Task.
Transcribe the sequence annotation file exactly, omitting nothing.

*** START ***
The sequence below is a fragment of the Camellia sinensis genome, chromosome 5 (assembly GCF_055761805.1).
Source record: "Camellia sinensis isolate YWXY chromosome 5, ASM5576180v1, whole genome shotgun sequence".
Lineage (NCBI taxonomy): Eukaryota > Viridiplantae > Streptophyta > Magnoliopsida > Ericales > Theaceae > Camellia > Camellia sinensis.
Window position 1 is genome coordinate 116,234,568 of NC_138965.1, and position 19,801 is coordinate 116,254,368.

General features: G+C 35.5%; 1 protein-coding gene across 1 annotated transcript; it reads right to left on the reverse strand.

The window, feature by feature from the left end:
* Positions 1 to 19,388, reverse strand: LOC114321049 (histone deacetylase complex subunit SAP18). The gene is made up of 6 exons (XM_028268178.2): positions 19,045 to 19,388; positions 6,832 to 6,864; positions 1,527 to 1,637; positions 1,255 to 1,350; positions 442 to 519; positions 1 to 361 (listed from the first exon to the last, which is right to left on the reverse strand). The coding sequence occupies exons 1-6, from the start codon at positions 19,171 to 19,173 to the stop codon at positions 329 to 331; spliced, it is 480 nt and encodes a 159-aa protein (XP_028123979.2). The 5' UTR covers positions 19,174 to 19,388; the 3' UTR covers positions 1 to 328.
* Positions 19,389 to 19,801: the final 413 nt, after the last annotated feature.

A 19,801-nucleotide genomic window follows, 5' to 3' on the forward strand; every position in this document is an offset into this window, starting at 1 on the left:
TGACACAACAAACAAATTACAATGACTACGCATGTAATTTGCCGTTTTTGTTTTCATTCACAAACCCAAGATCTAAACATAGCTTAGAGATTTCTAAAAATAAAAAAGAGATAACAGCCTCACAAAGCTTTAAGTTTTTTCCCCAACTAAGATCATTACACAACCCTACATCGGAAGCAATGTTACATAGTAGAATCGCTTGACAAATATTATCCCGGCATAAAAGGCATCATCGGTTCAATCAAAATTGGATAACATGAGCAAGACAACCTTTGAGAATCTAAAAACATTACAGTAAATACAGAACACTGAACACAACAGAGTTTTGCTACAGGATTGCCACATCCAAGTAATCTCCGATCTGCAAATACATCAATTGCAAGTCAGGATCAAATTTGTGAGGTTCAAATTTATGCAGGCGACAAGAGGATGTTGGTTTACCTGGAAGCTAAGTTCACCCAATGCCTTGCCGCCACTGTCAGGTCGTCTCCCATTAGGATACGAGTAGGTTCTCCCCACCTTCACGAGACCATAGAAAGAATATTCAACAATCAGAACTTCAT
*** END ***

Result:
The sequence below is a fragment of the Camellia sinensis genome, chromosome 5 (assembly GCF_055761805.1).
Source record: "Camellia sinensis isolate YWXY chromosome 5, ASM5576180v1, whole genome shotgun sequence".
Lineage (NCBI taxonomy): Eukaryota > Viridiplantae > Streptophyta > Magnoliopsida > Ericales > Theaceae > Camellia > Camellia sinensis.
Window position 1 is genome coordinate 116,234,568 of NC_138965.1, and position 19,801 is coordinate 116,254,368.

General features: G+C 35.5%; 1 protein-coding gene across 1 annotated transcript; it reads right to left on the reverse strand.

The window, feature by feature from the left end:
* Positions 1 to 19,388, reverse strand: LOC114321049 (histone deacetylase complex subunit SAP18). The gene is made up of 6 exons (XM_028268178.2): positions 19,045 to 19,388; positions 6,832 to 6,864; positions 1,527 to 1,637; positions 1,255 to 1,350; positions 442 to 519; positions 1 to 361 (listed from the first exon to the last, which is right to left on the reverse strand). The coding sequence occupies exons 1-6, from the start codon at positions 19,171 to 19,173 to the stop codon at positions 329 to 331; spliced, it is 480 nt and encodes a 159-aa protein (XP_028123979.2). The 5' UTR covers positions 19,174 to 19,388; the 3' UTR covers positions 1 to 328.
* Positions 19,389 to 19,801: the final 413 nt, after the last annotated feature.

A 19,801-nucleotide genomic window follows, 5' to 3' on the forward strand; every position in this document is an offset into this window, starting at 1 on the left:
TGACACAACAAACAAATTACAATGACTACGCATGTAATTTGCCGTTTTTGTTTTCATTCACAAACCCAAGATCTAAACATAGCTTAGAGATTTCTAAAAATAAAAAAGAGATAACAGCCTCACAAAGCTTTAAGTTTTTTCCCCAACTAAGATCATTACACAACCCTACATCGGAAGCAATGTTACATAGTAGAATCGCTTGACAAATATTATCCCGGCATAAAAGGCATCATCGGTTCAATCAAAATTGGATAACATGAGCAAGACAACCTTTGAGAATCTAAAAACATTACAGTAAATACAGAACACTGAACACAACAGAGTTTTGCTACAGGATTGCCACATCCAAGTAATCTCCGATCTGCAAATACATCAATTGCAAGTCAGGATCAAATTTGTGAGGTTCAAATTTATGCAGGCGACAAGAGGATGTTGGTTTACCTGGAAGCTAAGTTCACCCAATGCCTTGCCGCCACTGTCAGGTCGTCTCCCATTAGGATACGAGTAGGTTCTCCCCACCTTCACGAGACCATAGAAAGAATATTCAACAATCAGAACTTCAT